Dow attempts to snap 5-day lose streak in final hour of trade as bank stocks bounce and inflation cools
By Isabel Wang and Andrew Keshner
U.S. stocks trimmed were off session highs in the final hour of trade on Tuesday, but held on to gains scored after February inflation data matched estimates and suggested pressure on prices continued to cool.
How stocks are trading
Stocks ended a choppy session mostly lower Monday as bank shares plunged. The Dow extended a losing streak to five sessions, falling around 91 points, or 0.3%, while the S&P 500 lost 0.2% and the Nasdaq Composite hung on to a 0.5% gain.
What's driving markets
The three major stock indexes rallied in morning trading, but gave up some gains in the afternoon after a statement from the U.S. European Command said a Russian fighter jet forced down a U.S. Air Force drone over international waters of the Black Sea.
Tuesday saw inflation data and financial stability concerns juxtaposed in the minds of investors. For now, the mix of data and market conditions could be clearing the way for a smaller interest rate hike from the Federal Reserve next week than traders were recently expecting.
February's consumer-price index came in largely at expectations. The cost of living stood at 6% year over year, down from 6.4% a month earlier. Stripping out food and energy prices, the core CPI number was up 5.5% year over year, ticking down from the 5.6% print in January. The 6% headline number is the lowest since September 2021.
The inflation data came while the dust was settling in the banking sector. The failure of Silicon Valley Bank (SIVB) and Signature Bank (SBNY) days ago rattled the global financial sector.
Stocks of America's regional banks, which have been under pressure, showed a bounce on Tuesday. The SPDR S&P Regional Banking ETF (KRE) advanced 1.6% and the Invesco KBW Regional Banking ETF (KBWR) jumped 1.4%. KRE remains down more than 28.7% in March, while KBWR is off 19.6%.
"Today's rebound is being driven by the relief in that systemic issues seem to be subsiding," said Matt Peron, director of research at Janus Henderson Investors. "On top of that, the CPI numbers were in line, perhaps slightly better as the shelter numbers we know are stale and the real time numbers are more benign."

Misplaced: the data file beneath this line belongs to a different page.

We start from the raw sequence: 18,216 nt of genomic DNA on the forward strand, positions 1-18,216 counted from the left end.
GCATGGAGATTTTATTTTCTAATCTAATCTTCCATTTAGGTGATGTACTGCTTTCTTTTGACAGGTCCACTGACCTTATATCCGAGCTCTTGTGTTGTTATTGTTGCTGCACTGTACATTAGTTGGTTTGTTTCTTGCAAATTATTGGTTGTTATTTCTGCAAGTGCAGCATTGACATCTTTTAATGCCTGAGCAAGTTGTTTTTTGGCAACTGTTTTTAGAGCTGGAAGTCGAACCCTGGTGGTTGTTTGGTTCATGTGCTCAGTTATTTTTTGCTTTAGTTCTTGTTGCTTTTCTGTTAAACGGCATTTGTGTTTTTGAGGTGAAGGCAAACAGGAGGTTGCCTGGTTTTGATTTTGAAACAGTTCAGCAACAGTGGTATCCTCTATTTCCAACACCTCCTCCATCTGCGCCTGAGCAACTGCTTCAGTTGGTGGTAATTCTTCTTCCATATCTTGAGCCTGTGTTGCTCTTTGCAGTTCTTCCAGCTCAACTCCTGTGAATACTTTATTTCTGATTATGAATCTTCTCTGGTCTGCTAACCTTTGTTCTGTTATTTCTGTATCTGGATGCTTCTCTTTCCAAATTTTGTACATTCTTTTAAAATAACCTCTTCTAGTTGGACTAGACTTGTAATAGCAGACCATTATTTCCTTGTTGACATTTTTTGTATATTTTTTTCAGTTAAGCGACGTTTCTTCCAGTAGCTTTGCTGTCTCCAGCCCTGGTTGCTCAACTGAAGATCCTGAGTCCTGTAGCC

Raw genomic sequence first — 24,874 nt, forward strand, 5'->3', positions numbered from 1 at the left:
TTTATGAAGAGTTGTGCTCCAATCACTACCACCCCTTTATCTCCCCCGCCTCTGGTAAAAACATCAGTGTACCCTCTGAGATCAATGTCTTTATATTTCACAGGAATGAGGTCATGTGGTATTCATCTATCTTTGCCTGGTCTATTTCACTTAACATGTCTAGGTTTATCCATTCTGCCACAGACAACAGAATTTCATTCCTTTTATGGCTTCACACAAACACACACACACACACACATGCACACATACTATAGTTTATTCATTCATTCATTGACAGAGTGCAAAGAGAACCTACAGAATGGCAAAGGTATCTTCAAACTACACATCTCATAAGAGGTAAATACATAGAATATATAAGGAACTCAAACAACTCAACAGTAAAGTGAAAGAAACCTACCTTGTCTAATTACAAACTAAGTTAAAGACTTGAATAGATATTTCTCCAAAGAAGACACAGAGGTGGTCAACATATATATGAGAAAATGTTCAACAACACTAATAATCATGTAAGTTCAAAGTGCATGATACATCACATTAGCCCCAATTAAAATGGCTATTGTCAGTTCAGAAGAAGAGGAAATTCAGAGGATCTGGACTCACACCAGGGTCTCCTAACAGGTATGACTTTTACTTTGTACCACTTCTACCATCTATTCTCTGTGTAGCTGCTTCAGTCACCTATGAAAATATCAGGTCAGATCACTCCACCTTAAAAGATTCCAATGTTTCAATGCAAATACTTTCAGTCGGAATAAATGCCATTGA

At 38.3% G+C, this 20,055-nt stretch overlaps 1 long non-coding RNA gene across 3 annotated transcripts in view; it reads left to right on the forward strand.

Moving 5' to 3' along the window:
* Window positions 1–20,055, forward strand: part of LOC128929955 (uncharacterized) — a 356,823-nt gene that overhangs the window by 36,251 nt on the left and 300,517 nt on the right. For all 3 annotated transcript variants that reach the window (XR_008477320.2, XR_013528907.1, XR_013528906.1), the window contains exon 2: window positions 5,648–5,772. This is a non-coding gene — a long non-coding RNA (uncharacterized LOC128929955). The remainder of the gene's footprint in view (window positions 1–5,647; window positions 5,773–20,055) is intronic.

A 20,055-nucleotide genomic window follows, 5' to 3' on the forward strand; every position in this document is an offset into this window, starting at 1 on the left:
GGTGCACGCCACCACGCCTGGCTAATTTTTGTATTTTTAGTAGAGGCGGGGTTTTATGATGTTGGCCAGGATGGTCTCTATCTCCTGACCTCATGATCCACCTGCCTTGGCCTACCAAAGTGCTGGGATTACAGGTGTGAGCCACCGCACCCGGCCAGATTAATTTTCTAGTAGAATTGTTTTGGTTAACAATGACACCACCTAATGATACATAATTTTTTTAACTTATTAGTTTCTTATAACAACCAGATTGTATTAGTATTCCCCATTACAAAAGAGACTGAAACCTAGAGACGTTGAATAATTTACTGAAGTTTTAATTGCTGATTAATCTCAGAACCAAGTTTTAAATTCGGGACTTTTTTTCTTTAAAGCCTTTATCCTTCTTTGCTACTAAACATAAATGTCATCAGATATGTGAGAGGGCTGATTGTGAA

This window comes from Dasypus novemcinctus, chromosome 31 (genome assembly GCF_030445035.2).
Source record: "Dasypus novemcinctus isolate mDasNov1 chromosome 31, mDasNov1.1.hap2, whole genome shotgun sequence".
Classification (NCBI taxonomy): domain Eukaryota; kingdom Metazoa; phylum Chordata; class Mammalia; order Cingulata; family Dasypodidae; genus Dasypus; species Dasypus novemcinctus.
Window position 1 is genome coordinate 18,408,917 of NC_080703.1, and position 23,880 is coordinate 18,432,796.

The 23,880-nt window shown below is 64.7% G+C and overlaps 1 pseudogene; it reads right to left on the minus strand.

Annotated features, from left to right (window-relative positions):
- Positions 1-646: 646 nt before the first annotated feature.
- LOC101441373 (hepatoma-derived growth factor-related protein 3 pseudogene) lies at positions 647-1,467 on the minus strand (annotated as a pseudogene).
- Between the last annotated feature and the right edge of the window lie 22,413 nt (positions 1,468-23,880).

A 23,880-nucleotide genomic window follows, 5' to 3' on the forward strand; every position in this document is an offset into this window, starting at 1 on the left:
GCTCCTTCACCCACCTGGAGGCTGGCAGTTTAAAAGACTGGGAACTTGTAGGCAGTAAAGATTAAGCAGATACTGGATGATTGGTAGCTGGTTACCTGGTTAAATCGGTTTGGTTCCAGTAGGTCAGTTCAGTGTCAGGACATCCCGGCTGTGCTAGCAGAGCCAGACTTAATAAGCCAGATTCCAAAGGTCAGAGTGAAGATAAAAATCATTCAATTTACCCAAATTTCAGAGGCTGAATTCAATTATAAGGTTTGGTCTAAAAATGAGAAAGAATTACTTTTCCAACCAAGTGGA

There's still a way to go on inflation, but the market "is likely going to find some near-term support" on the cooling inflation number, he said. "That said, we remain cautious in the intermediate term as earnings expectations and valuations are still a bit too high," Peron added.
"February inflation data probably doesn't ease or complicate the Fed's price stability versus financial stability dilemma. While not a great reading, with headline consumer prices rising broadly in line with expectations, the Fed can take a 50bps hike firmly off the table," said Seema Shah, chief global strategist at Principal Asset Management.
See: 6 charts show how SVB's collapse sent shock waves through global markets
The S&P 500 index remains within -- though now towards the bottom -- of the 3,800 to 4,200 range it has inhabited for four months or so, supported by hopes the banking angst will be ameliorated by a consequently less hawkish Federal Reserve.
But what does it all mean for the high-stakes guessing game where interest rates will go?
There might be some hope the February data -- combined with the interest rate pressures on banks -- could convince the Fed to stop rate hikes all together. Other market observers are split on the idea and say a 25 basis point increase could be the more likely result
There's a more than 71% chance of a quarter-point basis point increase to the federal-funds rate, according to CME Group's FedWatch tool However, ahead of the Silicon Valley Bank fallout, the emerging debate was a 25 basis point or 50 basis point increase to the federal-funds rate.
"It was clearly priced in that the Fed was leaning toward 50 basis points without the SVP and other banks having their issues. That said, I think what the market saying to the Fed is you have some really important new information; we expect you to adjust your game plan," said JJ Kinahan, chief executive officer of IG North America, in a phone interview with MarketWatch.
However, Kinahan said the Fed could do a 25-basis-point hike this month to give the banking industry a "break" as the markets do expect the central bank to start tapering, but it is possible that the policymakers have to go back to a 50-basis-point hike if inflation numbers comes in still hot next month.
See:'I'm not seeing true danger here': Michael Burry says U.S. banking crisis to be resolved 'very quickly'
He also thinks the collapse of SVB could lead to some "contagion" risks in markets as "it takes a while to work its way through the system."
"Normally when you have a story like this, something else happens within the next few weeks, or something comes up again. It seems as though the Fed and the Treasury did a very nice job of getting involved, putting temporarily a cap on fear, but the story still has to play out," Kinahan said.
Companies in focus
-- Jamie Chisholm contributed to this article.
This content was created by MarketWatch, which is operated by Dow Jones & Co. MarketWatch is published independently from Dow Jones Newswires and The Wall Street Journal.
(END) Dow Jones Newswires
March 14, 2023 20:30 ET (00:30 GMT)
Copyright (c) 2023 Dow Jones & Company, Inc.